AN ELIXIR FOR THE EXTINCTION OF EXPERIENCE, 11min., USA, Documentary
Directed by Clay Antonatos
The threats of the climate crisis are more and more becoming a reality, posing immense challenges to human and ecosystem health, yet it continuously proves difficult to make any meaningful change. We can't see meaningfully due to a result of our collective "extinction of experience" with nature driven by urbanization, industrialization, and digitization of our worlds.
I had the opportunity to make “Elixir” in Vassar’s Senior Non-Fiction Capstone Workshop in the fall of 2021. I developed the project with the goal of encouraging connections between people and our natural surroundings in hopes of fostering deeper ecological knowledge, appreciation, and care - particularly for plants, which are quite often overlooked even by the most dedicated naturalists and environmentalists. Through the process of creation, I found myself engaging with my natural surroundings in intimate ways I hadn’t before, often mediated through the hands-on, tactile, and close-up act of filming with a macro lens, which allowed me to see the intricacies of leaf structure, moss communities, tree bark, and more. In our current state of climate crisis, these intimate experiences with nature are more important than ever. It is my hope that “Elixir” can motivate audiences to take a moment’s pause from the hustle and bustle of daily life to see, learn about, and know the plants around them, not only for their own benefit but the benefit of our global interspecies communities.
Get to know the filmmaker:
1. What motivated you to make this film?
On a very superficial level, I made elixir to fulfill the thesis requirement for my undergraduate Environmental Studies degree without having to write 75+ pages... making a film sounded much better to me than having to spend the year sitting inside and writing! On a deeper level, though, I made elixir as a way to make myself and my audience more attuned to the natural world that surrounds us. I am a firm believer that a lot of our climate and ecological crises can be attributed to a lack of attention to, care for, and knowledge of the natural world. elixir was a way for me to begin to chip away at the artificial disconnect between humans and nature through an approachable medium (video) in a manner that emphasized personal outdoor experience over the often exclusionary realms of academia and scientific study.
2. From the idea to the finished product, how long did it take for you
to make this film?
Around 95% of elixir was made in the fall semester of my senior year at Vassar (~4 months) with a few, quick, finishing touches in the spring semester.
3. How would you describe your film in two words?
4. What was the biggest obstacle you faced in completing this film?
I made elixir while taking a full college course load, which meant that I didn't always have as much time as I would have liked to dedicate to production. On the flipside, though, the classes I was taking at the time certainly influenced and helped shape the film, and having to carve out time to work on something I loved helped me push through the end of college.
5. What were your initial reactions when watching the audience talking
about your film in the feedback video?
I really enjoyed watching the audience feedback! It seems to me like they took away the thoughts and lessons I was trying to put out into the world with elixir, which is very fulfilling.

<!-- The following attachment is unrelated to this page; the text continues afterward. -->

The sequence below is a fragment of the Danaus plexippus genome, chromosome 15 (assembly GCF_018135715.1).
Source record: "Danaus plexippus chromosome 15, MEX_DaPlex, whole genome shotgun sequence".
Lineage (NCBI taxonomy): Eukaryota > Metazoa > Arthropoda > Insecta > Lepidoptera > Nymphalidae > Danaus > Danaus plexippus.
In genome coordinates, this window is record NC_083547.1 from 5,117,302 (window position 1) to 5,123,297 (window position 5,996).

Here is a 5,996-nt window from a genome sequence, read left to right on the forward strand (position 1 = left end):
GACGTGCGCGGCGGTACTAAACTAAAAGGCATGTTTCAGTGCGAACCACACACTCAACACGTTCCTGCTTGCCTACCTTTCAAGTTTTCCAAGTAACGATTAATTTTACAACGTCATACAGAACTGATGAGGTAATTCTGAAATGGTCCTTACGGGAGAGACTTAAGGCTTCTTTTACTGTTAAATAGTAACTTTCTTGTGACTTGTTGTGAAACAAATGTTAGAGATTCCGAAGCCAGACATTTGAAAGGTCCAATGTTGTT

6. When did you realize that you wanted to make films?
Growing up, I always thought I was "bad" at art (though now I'd say there's really no such thing). Around middle school, I got really into photography because I thought it was harder to mess up a photo and thus harder to be bad at photographic art. (I disagree with that thought now, too.) When I got to high school, I had the opportunity to take photography classes, which included modules in filmmaking. I caught the bug from there and have found filmmaking to be a really powerful mode of personal expression, a great creative outlet, and most importantly, a source of joy.
7. What film have you seen the most in your life?
I'm not often one to rewatch films again and again, at least not now. When I was a little kid, though, I'm told that I watched A Bug's Life on endless repeat - so that's probably the film I've seen most in my life.
8. What other elements of the festival experience can we and other
festivals implement to satisfy you and help you further your filmmaking
I'm honestly not all that experienced with festivals yet, but I really like the feedback approach of this fest and think it would be formative if other fests incorporated new forms of feedback to add to the traditional awards structure.
9. You submitted to the festival via FilmFreeway. How has your
experiences been working on the festival platform site?
Because I made elixir as a student at Vassar, I've been lucky enough to be able to take advantage of the Vassar Film Department's festival submission program. The program handles the submission of student films to festivals, so I have not directly used FilmFreeway to submit to festivals.
10. What is your favorite meal?
I'm a big fan of breakfast, at any time of day. Also anything with mushrooms and/or lentils.
11. What is next for you? A new film?
That's what I'm trying to figure out! I currently have a year-long fellowship working in sustainability and environmental communication and outreach at Vassar, which I'm really enjoying. As part of the fellowship, I'm currently working on a film project tracking the phenology, or seasonal change, of the Preserve at Vassar. Once the fellowship ends, I'll likely continue working in the environmental field while figuring out how (and how much) I want to incorporate filmmaking into my career.